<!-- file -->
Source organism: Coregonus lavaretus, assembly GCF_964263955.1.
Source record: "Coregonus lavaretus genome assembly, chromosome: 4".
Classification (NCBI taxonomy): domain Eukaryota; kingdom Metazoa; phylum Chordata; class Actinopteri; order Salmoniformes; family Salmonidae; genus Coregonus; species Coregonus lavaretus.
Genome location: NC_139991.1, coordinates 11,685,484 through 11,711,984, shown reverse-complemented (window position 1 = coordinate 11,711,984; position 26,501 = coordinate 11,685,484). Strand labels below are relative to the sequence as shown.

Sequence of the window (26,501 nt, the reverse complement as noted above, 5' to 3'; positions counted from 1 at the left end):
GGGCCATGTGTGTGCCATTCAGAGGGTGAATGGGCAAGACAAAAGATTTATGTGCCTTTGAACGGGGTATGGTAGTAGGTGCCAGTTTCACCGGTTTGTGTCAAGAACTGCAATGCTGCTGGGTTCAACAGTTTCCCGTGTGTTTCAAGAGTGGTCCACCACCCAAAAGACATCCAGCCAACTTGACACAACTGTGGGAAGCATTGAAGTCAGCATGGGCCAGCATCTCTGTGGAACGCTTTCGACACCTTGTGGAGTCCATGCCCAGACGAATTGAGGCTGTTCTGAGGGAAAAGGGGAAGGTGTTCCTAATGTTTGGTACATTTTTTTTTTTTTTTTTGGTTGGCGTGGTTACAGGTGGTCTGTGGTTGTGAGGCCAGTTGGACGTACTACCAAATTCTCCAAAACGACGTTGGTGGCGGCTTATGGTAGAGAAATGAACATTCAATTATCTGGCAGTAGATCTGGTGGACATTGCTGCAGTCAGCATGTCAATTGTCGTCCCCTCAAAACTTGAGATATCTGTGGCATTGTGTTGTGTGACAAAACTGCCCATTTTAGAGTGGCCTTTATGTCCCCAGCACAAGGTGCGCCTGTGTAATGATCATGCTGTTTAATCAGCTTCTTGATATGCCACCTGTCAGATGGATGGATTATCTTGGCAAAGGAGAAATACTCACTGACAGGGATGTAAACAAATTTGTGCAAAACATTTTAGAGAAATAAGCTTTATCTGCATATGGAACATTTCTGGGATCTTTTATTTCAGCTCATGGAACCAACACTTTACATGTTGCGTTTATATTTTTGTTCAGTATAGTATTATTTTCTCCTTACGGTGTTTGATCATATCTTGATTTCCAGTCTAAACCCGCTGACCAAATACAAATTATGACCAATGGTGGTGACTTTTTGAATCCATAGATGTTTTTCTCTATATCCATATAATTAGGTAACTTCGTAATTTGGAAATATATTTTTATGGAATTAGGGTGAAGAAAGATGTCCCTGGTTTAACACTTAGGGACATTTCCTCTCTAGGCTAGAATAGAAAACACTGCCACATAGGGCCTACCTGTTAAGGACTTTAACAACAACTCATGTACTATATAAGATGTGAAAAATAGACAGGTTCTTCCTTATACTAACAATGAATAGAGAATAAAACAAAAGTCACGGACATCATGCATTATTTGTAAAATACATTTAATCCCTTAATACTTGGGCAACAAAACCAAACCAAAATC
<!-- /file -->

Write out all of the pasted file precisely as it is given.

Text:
Source organism: Coregonus lavaretus, assembly GCF_964263955.1.
Source record: "Coregonus lavaretus genome assembly, chromosome: 4".
Classification (NCBI taxonomy): domain Eukaryota; kingdom Metazoa; phylum Chordata; class Actinopteri; order Salmoniformes; family Salmonidae; genus Coregonus; species Coregonus lavaretus.
Genome location: NC_139991.1, coordinates 11,685,484 through 11,711,984, shown reverse-complemented (window position 1 = coordinate 11,711,984; position 26,501 = coordinate 11,685,484). Strand labels below are relative to the sequence as shown.

Sequence of the window (26,501 nt, the reverse complement as noted above, 5' to 3'; positions counted from 1 at the left end):
GGGCCATGTGTGTGCCATTCAGAGGGTGAATGGGCAAGACAAAAGATTTATGTGCCTTTGAACGGGGTATGGTAGTAGGTGCCAGTTTCACCGGTTTGTGTCAAGAACTGCAATGCTGCTGGGTTCAACAGTTTCCCGTGTGTTTCAAGAGTGGTCCACCACCCAAAAGACATCCAGCCAACTTGACACAACTGTGGGAAGCATTGAAGTCAGCATGGGCCAGCATCTCTGTGGAACGCTTTCGACACCTTGTGGAGTCCATGCCCAGACGAATTGAGGCTGTTCTGAGGGAAAAGGGGAAGGTGTTCCTAATGTTTGGTACATTTTTTTTTTTTTTTTTGGTTGGCGTGGTTACAGGTGGTCTGTGGTTGTGAGGCCAGTTGGACGTACTACCAAATTCTCCAAAACGACGTTGGTGGCGGCTTATGGTAGAGAAATGAACATTCAATTATCTGGCAGTAGATCTGGTGGACATTGCTGCAGTCAGCATGTCAATTGTCGTCCCCTCAAAACTTGAGATATCTGTGGCATTGTGTTGTGTGACAAAACTGCCCATTTTAGAGTGGCCTTTATGTCCCCAGCACAAGGTGCGCCTGTGTAATGATCATGCTGTTTAATCAGCTTCTTGATATGCCACCTGTCAGATGGATGGATTATCTTGGCAAAGGAGAAATACTCACTGACAGGGATGTAAACAAATTTGTGCAAAACATTTTAGAGAAATAAGCTTTATCTGCATATGGAACATTTCTGGGATCTTTTATTTCAGCTCATGGAACCAACACTTTACATGTTGCGTTTATATTTTTGTTCAGTATAGTATTATTTTCTCCTTACGGTGTTTGATCATATCTTGATTTCCAGTCTAAACCCGCTGACCAAATACAAATTATGACCAATGGTGGTGACTTTTTGAATCCATAGATGTTTTTCTCTATATCCATATAATTAGGTAACTTCGTAATTTGGAAATATATTTTTATGGAATTAGGGTGAAGAAAGATGTCCCTGGTTTAACACTTAGGGACATTTCCTCTCTAGGCTAGAATAGAAAACACTGCCACATAGGGCCTACCTGTTAAGGACTTTAACAACAACTCATGTACTATATAAGATGTGAAAAATAGACAGGTTCTTCCTTATACTAACAATGAATAGAGAATAAAACAAAAGTCACGGACATCATGCATTATTTGTAAAATACATTTAATCCCTTAATACTTGGGCAACAAAACCAAACCAAAATC